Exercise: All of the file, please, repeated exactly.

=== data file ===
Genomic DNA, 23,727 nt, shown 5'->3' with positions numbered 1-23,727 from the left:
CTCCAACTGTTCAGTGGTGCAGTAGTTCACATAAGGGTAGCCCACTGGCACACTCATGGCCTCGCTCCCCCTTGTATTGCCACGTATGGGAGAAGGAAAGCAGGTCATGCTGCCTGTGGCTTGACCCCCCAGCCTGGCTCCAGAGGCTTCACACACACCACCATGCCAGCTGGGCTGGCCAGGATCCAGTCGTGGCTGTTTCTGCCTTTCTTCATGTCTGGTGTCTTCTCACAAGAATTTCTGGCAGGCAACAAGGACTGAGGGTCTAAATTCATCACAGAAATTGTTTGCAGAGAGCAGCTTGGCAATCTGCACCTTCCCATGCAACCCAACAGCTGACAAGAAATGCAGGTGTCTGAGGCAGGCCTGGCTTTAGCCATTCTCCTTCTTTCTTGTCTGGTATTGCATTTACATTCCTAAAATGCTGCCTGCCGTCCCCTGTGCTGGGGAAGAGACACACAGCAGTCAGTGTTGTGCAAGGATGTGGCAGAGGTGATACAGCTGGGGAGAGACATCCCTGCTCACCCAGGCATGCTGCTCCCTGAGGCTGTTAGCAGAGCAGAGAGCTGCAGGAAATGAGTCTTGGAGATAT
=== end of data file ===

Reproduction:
Genomic DNA, 23,727 nt, shown 5'->3' with positions numbered 1-23,727 from the left:
CTCCAACTGTTCAGTGGTGCAGTAGTTCACATAAGGGTAGCCCACTGGCACACTCATGGCCTCGCTCCCCCTTGTATTGCCACGTATGGGAGAAGGAAAGCAGGTCATGCTGCCTGTGGCTTGACCCCCCAGCCTGGCTCCAGAGGCTTCACACACACCACCATGCCAGCTGGGCTGGCCAGGATCCAGTCGTGGCTGTTTCTGCCTTTCTTCATGTCTGGTGTCTTCTCACAAGAATTTCTGGCAGGCAACAAGGACTGAGGGTCTAAATTCATCACAGAAATTGTTTGCAGAGAGCAGCTTGGCAATCTGCACCTTCCCATGCAACCCAACAGCTGACAAGAAATGCAGGTGTCTGAGGCAGGCCTGGCTTTAGCCATTCTCCTTCTTTCTTGTCTGGTATTGCATTTACATTCCTAAAATGCTGCCTGCCGTCCCCTGTGCTGGGGAAGAGACACACAGCAGTCAGTGTTGTGCAAGGATGTGGCAGAGGTGATACAGCTGGGGAGAGACATCCCTGCTCACCCAGGCATGCTGCTCCCTGAGGCTGTTAGCAGAGCAGAGAGCTGCAGGAAATGAGTCTTGGAGATAT